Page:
The presence of surveillance capitalism is one of the areas of Australian privacy laws which suggest that privacy of the individual in the nation is at stake and the current legislation is not capable enough to protect from exploitation and risk concerning the privacy of the individual. The term “Surveillance capitalism” has been coined by one of the academic and digital technology experts of the United States called Shoshana Zuboff (Zuboff, 2017). Recently, in one of his speech, the CEO of the Apple company, Tim Cook, drew the attention of the world towards the destruction of the privacy of the individual at the hands of some major technology companies (Bornstein, 2019). He further condemned the data Industrial complex in the speech provided to the European Parliament. The data industrial complex has been referred by him as a way in which the personal information of the individual is getting transferred to the other companies in exchange of getting access to the internet and thus leading to the weaponization of one's personal information against the individual.
After the conduction of an enquiry into the digital platforms by the Australian competition and consumer Council, a set of recommendation has been provided in the report which is the focusing particularly on the privacy-related issues for assisting in the nation for the surveillance capitalism (Greenleaf et al., 2019). It has been recommended by the report that there must be some relevant factors concerning the merger laws which will look into the amount and nature of data which has been acquired in the Merger (Recommendation 1). In another recommendation, Australian Competition and Consumer Council has emphasized the need to be more specific concerning the identity and the contact details of the entity which are collecting data and the type of data which have been collected along with the purpose for the collection. The recommendation also suggests analysing if the data collected by such entity are getting disclosed to any third party and if yes then what was the purpose of doing so must be specified (Recommendation 8(a)). Report and recommendations are also evident proof of the need for better legislation policies for the protection of the privacy of the individual in the information privacy laws of Australia.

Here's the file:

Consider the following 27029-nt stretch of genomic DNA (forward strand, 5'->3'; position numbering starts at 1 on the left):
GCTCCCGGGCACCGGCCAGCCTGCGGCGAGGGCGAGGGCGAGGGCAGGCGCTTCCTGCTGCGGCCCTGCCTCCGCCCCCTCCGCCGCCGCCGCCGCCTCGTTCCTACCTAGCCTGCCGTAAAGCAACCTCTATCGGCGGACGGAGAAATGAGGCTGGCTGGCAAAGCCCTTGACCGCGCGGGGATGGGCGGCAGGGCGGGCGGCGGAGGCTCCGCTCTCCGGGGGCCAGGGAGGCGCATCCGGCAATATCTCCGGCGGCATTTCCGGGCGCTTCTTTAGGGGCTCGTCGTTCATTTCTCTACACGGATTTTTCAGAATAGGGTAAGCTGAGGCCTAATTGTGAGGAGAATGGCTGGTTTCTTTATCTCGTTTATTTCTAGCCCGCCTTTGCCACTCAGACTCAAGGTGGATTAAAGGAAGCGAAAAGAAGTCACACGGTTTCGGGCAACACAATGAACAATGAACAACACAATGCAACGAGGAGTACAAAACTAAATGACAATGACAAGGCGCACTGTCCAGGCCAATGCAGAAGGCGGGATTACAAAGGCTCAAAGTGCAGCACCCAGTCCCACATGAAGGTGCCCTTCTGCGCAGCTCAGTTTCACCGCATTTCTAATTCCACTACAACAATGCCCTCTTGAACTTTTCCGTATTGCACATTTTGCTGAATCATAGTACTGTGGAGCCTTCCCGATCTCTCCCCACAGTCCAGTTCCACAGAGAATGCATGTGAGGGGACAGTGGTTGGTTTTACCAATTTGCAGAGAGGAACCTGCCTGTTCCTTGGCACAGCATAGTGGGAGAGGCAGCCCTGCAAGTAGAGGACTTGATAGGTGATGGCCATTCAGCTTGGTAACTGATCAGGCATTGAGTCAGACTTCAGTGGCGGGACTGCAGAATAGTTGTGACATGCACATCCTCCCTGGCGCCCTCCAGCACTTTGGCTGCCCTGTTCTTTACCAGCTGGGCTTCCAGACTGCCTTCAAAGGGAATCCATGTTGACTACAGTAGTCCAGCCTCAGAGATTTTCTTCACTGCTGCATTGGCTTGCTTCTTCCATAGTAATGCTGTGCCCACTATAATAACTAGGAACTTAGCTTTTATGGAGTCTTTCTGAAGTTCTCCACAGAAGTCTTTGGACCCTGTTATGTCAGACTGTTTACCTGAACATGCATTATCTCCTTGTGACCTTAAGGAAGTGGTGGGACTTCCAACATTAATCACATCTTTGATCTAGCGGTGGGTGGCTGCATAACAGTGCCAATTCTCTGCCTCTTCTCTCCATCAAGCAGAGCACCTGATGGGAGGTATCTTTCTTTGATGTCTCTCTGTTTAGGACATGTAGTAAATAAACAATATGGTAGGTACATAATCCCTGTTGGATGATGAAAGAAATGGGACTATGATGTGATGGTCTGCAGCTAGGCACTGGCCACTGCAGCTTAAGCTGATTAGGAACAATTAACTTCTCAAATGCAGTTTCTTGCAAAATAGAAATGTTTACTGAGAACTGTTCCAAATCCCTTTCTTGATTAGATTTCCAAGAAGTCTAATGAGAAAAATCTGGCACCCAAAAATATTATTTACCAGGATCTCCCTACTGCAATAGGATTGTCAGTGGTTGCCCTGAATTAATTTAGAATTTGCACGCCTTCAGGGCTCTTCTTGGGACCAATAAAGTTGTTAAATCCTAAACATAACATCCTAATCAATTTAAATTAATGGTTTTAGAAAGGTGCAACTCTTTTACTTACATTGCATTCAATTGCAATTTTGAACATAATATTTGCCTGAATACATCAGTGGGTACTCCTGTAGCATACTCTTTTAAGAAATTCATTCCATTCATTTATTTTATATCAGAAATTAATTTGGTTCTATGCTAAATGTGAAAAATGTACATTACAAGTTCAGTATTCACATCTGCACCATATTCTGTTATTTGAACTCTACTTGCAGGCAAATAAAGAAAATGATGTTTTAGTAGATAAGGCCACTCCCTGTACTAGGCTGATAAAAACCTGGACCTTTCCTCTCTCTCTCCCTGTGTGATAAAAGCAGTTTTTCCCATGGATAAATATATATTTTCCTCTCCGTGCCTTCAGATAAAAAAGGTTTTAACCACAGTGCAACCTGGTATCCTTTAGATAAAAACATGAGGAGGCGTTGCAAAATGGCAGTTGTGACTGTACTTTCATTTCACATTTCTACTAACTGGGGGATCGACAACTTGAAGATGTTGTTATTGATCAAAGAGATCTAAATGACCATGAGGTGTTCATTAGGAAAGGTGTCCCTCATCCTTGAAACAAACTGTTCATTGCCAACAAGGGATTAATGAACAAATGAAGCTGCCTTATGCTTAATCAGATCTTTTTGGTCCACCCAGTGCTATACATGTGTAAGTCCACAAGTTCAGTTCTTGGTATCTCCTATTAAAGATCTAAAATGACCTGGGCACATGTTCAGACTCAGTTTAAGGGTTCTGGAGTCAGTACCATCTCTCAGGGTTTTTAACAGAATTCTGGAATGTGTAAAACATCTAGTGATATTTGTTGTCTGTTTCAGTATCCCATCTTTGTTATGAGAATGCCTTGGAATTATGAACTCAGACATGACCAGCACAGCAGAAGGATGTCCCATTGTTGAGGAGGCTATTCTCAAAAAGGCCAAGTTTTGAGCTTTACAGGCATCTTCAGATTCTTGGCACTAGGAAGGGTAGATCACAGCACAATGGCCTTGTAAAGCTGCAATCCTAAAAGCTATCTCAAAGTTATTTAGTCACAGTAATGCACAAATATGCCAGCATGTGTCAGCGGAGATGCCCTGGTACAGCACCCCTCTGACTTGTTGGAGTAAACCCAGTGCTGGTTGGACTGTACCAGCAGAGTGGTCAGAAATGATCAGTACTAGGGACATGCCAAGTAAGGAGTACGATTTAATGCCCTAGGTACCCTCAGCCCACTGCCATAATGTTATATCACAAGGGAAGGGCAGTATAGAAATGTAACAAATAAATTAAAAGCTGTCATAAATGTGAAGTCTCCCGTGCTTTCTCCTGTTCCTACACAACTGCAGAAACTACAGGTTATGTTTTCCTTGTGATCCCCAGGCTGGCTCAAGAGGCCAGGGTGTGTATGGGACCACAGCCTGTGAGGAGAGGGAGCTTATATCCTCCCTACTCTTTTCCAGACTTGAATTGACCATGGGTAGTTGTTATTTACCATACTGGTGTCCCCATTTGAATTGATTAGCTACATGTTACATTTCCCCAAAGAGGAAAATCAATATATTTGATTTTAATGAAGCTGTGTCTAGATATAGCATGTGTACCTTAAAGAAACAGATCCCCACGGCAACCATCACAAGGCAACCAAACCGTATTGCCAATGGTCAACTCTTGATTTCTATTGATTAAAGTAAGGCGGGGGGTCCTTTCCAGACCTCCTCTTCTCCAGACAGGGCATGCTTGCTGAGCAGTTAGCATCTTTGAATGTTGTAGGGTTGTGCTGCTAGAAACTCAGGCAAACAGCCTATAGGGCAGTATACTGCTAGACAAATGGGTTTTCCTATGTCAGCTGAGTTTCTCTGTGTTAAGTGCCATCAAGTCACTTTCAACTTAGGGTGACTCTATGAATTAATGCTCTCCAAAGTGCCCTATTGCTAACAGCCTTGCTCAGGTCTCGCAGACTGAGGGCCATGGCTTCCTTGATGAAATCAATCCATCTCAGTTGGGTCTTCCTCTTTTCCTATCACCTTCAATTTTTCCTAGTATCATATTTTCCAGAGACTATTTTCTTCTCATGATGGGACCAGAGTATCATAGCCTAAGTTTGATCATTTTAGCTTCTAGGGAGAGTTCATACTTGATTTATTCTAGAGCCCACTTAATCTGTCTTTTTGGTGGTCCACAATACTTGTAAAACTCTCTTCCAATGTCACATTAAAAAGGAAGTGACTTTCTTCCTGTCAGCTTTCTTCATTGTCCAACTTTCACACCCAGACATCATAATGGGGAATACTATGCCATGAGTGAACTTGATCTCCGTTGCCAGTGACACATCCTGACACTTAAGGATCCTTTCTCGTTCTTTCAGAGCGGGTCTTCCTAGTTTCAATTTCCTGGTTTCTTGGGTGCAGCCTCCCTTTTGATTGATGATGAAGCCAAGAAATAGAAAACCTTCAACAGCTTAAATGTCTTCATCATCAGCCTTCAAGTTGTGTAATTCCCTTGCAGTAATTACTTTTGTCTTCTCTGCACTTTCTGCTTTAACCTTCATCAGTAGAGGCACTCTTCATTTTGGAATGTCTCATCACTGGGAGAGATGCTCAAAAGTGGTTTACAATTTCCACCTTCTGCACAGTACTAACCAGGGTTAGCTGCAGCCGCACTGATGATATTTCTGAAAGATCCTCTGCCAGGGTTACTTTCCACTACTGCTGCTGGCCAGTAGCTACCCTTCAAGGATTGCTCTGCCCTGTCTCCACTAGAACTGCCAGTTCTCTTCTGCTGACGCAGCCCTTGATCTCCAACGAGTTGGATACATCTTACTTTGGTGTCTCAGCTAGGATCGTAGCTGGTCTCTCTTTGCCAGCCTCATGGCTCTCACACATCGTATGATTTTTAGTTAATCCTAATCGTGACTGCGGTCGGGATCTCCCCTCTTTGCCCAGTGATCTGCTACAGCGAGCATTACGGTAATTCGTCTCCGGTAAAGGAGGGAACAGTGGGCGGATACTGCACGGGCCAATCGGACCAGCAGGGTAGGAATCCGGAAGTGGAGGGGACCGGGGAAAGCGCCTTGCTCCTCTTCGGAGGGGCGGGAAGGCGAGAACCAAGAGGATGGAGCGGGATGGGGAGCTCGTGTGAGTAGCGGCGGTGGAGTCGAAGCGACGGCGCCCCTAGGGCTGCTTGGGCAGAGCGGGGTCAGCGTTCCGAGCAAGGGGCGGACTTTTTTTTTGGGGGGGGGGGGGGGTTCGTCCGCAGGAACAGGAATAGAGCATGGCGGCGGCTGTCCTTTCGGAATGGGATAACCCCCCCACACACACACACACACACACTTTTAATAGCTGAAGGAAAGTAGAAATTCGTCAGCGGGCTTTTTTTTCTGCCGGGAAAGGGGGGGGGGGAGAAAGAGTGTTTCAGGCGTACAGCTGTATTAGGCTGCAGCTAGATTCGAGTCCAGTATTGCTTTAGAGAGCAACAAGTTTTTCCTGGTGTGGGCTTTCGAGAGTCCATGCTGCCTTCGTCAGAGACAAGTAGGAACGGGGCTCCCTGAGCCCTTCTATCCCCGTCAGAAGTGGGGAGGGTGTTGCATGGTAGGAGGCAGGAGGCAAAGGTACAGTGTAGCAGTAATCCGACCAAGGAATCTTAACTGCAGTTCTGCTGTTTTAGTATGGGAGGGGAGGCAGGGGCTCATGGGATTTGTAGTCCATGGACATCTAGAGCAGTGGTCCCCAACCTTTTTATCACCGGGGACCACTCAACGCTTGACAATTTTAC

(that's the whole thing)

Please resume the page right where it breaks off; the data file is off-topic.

The nation needs to reform and incorporate some new provisions concerning the privacy information laws to ensure that the privacy of the individual is protected and free from any risk and exploitation in the nation. The various laws of the privacy information law of Australia are evident to win it is compared in the context of the General Data Protection Rights of the European Union.
Article 25(2) of the EU Directive 95/46/EC
art. 2 (a) DPD or art 4.1 General Data Protection Regulation.
Section 6 of the Privacy Act
Privacy Commissioner vs Telstra Corporation, 2017
Greenleaf, G., Johnston, A., Arnold, B., Lindsay, D., Clarke, R. & Coombs, E. (February 22, 2019). Digital Platforms: The Need to Restrict Surveillance Capitalism (Australian Privacy Foundation Submission to the Australian Competition and Consumer Commission (ACCC) – Digital Platforms Inquiry – Preliminary Report. https://ssrn.com/abstract=3341044
GDPR. EU. (2020). What is GDPR, the EU's new data protection law?. https://gdpr.eu/what-is-gdpr/#:~:text=The%20regulation%20was%20put%20into,tens%20of%20millions%20of%20euros.
Meese, J., & Wilken, R. (2014). Google Street View in Australia: Privacy implications and regulatory solutions. Media Arts Law Review, 19(4), 305-324.
Productivity Commission. (2017). Data Availability and Use. Inquiry Report. Canberra: Commonwealth of Australia.
Schwartz, P. M., & Peifer, K. N. (2017). Transatlantic Data Privacy Law. The Georgetown Law Journal, 106(1), 115–179. https://georgetownlawjournal.org/articles/249/transatlantic-data-privacy-law
Zuboff, S. (2017). The Age of Surveillance Capitalism: The Fight for a Human Future at the New. United States: Ingram Publisher Services.
Law and Policy Program. (June, 2018) Big Data Technology and National Security - Comparative International Perspectives on Strategy, Policy and Law. https://uploads-ssl.webflow.com/5cd23e823ab9b1f01f815a54/5cff247a63db557fecebc1b4_Big%20Data%20Technology%20and%20National%20Security%2C%20Comparative%20International%20Perspectives%20on%20Strategy%2C%20Policy%20and%20Law%20-%20METHODOLOGY%20REPORT.pdf
Bornstein, J. (Feb 1, 2019). In this age of surveillance capitalism, the law is left for dust. https://www.smh.com.au/national/in-this-age-of-surveillance-capitalism-the-law-is-left-for-dust-20190208-p50wh7.html
Berookes, J, (Sep 2, 2019). Cover Story: As Surveillance Capitalism Takes Hold, Australia Lacks the Ability to Protect Its Citizens’ Privacy. https://which-50.com/cover-story-as-surveillance-capitalism-takes-hold-australia-lacks-the-ability-or-political-will-to-protect-its-citizens-privacy/
Falk, A. (October 29, 2019). 2020 Vision: Challenges and opportunities for privacy regulation. https://www.oaic.gov.au/updates/speeches/2020-vision-challenges-and-opportunities-for-privacy-regulation/